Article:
“Why formula feeding was best for us”


When my sister-in-law was pregnant with her first baby, she told me she would not breastfeed. “I don’t want to,” she explained. “Besides, I want to be able to share the responsibilities of feeding with my spouse.” And that was it! I remember being afraid of her trust – because I felt so much pressure from friends, relatives, hospitals, and even strangers on the street to breastfeed. But the FORMULA CAN BE SAVINGS OF SANITARY AND EVEN SAVING LIFE for many families. Here are a bunch of wonderful mothers talking about their experiences with formula …

Photo by Mary.


A few weeks ago I re-posted the old one breastfeeding fast and he noticed a topic that is repeated in the comments section: many mothers expressed shame and guilt for going the other way – by feeding formula. “Breastfeeding is wonderful when it works, but help your mother when it’s not,” wrote Ellie, a pediatrician who couldn’t breastfeed her (now successful, smart, kind nine-year-old) daughter. “You can break from shame.”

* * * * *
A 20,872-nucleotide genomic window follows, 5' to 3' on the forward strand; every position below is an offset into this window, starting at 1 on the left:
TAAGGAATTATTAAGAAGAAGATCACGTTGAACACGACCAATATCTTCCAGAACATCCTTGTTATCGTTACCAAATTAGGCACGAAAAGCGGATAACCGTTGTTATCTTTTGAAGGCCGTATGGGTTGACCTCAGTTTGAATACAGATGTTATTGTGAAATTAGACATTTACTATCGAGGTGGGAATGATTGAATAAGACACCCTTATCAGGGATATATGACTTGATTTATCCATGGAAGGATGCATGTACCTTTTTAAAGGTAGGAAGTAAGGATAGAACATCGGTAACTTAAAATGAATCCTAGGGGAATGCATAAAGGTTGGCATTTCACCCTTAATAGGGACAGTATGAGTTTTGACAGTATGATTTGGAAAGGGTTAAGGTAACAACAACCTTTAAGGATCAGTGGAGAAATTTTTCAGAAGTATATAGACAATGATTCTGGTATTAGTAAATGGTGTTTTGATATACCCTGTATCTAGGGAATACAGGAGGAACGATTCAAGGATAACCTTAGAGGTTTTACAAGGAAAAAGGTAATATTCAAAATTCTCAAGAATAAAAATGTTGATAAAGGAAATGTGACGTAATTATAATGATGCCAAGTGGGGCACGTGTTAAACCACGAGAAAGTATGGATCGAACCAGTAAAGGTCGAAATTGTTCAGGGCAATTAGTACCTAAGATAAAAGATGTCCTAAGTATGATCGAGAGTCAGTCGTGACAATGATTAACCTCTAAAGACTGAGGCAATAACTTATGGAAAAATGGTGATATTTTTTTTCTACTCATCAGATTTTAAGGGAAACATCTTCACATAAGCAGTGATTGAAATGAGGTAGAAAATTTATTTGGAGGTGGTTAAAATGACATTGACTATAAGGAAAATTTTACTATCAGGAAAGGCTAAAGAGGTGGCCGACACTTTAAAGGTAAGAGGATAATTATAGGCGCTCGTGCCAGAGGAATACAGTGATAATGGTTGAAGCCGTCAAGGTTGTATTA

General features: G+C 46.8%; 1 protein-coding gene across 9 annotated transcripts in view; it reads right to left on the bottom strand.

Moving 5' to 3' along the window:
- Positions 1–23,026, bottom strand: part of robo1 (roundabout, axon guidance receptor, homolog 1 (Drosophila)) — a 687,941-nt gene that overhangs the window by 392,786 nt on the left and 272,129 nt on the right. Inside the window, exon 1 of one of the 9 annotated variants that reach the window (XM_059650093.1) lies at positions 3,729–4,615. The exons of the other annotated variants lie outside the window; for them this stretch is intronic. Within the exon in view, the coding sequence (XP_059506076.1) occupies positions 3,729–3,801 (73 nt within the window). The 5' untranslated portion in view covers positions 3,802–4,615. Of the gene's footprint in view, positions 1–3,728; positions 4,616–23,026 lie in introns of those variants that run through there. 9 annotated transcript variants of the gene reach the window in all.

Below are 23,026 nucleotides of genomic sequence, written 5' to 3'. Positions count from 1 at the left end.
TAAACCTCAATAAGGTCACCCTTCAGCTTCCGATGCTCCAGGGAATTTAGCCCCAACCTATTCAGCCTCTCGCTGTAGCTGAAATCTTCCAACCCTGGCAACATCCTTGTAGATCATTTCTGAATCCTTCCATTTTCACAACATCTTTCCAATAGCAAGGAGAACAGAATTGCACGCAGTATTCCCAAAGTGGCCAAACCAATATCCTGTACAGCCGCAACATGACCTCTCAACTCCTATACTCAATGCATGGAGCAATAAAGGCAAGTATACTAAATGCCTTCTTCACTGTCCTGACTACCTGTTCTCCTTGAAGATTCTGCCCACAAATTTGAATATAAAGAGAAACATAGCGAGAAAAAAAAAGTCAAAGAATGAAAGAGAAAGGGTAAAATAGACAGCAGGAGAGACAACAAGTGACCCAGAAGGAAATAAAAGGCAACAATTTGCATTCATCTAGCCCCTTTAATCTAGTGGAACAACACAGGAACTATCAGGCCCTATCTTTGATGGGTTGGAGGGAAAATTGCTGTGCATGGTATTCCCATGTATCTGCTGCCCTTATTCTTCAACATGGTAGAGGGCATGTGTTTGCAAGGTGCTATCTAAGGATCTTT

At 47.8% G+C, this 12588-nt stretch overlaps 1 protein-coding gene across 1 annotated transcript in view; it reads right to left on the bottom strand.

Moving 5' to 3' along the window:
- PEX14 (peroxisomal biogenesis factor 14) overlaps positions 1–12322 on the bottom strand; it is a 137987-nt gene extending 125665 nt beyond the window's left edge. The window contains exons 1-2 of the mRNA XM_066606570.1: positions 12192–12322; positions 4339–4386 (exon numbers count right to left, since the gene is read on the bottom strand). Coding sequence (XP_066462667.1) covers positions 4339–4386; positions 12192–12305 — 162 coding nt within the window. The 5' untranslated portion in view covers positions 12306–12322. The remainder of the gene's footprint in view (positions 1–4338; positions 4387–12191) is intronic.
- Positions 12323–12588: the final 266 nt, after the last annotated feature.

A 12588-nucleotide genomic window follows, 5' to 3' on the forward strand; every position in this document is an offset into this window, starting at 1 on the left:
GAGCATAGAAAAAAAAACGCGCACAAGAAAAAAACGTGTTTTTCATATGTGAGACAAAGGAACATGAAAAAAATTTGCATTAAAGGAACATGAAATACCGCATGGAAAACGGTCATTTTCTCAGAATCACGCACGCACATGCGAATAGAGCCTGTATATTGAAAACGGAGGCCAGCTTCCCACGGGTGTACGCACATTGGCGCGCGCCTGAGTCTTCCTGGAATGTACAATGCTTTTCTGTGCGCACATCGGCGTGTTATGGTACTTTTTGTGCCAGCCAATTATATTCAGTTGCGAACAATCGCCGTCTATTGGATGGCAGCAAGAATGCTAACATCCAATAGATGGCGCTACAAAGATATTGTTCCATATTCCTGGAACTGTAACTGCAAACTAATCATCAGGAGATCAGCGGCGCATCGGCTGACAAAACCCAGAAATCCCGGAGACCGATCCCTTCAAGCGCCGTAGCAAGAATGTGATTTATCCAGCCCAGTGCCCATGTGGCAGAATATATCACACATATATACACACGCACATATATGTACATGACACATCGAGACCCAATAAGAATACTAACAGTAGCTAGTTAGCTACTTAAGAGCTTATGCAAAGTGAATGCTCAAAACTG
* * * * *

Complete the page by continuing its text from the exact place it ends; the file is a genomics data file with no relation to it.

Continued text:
Christine, a military wife, had three sons in less than three years. But while feeding was best suited to their family, she felt the burden of the stigma: “I will never forget to be at my husband’s“ coffee ”(an event common in the military) and hide in the bathroom to mix my son’s bottle. Or when another well-meaning spouse from our oversupply unit offered to pump extra so I could feed my baby ‘best instead of formula’. “

Pressure can come from all sides. “I got an incredible amount of judgment from people because of my decision to eat food – from the nurses in my office to friends to literal strangers on the street,” says Mia. Another mother named Bonnie, who lives in Germany, agrees, “I can’t tell you how many times strangers (strangers!) Have stopped me on the streets to ask,”Are you breastfeeding?‘(Translation: are you breastfeeding?) ”